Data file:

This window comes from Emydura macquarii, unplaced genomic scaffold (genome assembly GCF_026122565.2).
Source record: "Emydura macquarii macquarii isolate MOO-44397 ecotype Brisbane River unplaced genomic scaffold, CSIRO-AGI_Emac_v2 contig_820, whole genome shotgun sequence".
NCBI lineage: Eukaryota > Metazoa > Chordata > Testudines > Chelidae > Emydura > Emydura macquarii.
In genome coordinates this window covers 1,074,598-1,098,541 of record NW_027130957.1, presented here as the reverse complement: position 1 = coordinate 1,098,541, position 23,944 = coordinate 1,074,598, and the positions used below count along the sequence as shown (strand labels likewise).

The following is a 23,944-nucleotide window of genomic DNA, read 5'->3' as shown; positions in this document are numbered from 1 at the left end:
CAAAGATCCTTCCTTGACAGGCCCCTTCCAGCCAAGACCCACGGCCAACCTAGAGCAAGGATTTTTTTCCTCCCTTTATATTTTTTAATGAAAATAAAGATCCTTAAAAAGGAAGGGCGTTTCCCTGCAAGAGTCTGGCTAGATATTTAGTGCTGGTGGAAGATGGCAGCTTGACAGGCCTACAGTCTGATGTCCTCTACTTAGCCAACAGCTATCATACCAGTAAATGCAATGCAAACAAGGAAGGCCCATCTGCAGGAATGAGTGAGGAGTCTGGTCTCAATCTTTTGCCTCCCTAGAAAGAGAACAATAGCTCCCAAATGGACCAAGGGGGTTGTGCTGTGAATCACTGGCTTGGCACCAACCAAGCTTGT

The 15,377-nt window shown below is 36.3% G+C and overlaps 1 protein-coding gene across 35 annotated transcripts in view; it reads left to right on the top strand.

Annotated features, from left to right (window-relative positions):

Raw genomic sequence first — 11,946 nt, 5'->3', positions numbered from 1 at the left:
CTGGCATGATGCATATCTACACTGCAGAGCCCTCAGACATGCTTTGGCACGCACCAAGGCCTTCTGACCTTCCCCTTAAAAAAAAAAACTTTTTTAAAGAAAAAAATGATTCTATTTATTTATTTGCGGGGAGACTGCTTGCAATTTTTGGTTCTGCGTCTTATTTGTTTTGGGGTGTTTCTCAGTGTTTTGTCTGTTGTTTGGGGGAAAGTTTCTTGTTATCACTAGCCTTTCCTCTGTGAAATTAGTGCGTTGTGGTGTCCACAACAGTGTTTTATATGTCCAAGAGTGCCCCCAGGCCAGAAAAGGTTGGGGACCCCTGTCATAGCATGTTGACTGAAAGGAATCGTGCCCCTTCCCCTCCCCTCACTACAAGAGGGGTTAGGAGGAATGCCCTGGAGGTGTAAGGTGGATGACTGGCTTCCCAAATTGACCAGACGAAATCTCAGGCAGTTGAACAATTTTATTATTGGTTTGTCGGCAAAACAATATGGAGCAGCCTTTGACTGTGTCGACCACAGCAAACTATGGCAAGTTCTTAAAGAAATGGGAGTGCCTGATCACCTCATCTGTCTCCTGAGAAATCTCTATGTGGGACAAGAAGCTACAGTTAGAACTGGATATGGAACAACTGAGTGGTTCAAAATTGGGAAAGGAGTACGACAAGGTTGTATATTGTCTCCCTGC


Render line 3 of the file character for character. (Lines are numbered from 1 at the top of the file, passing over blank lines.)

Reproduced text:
NCBI lineage: Eukaryota > Metazoa > Chordata > Testudines > Chelidae > Emydura > Emydura macquarii.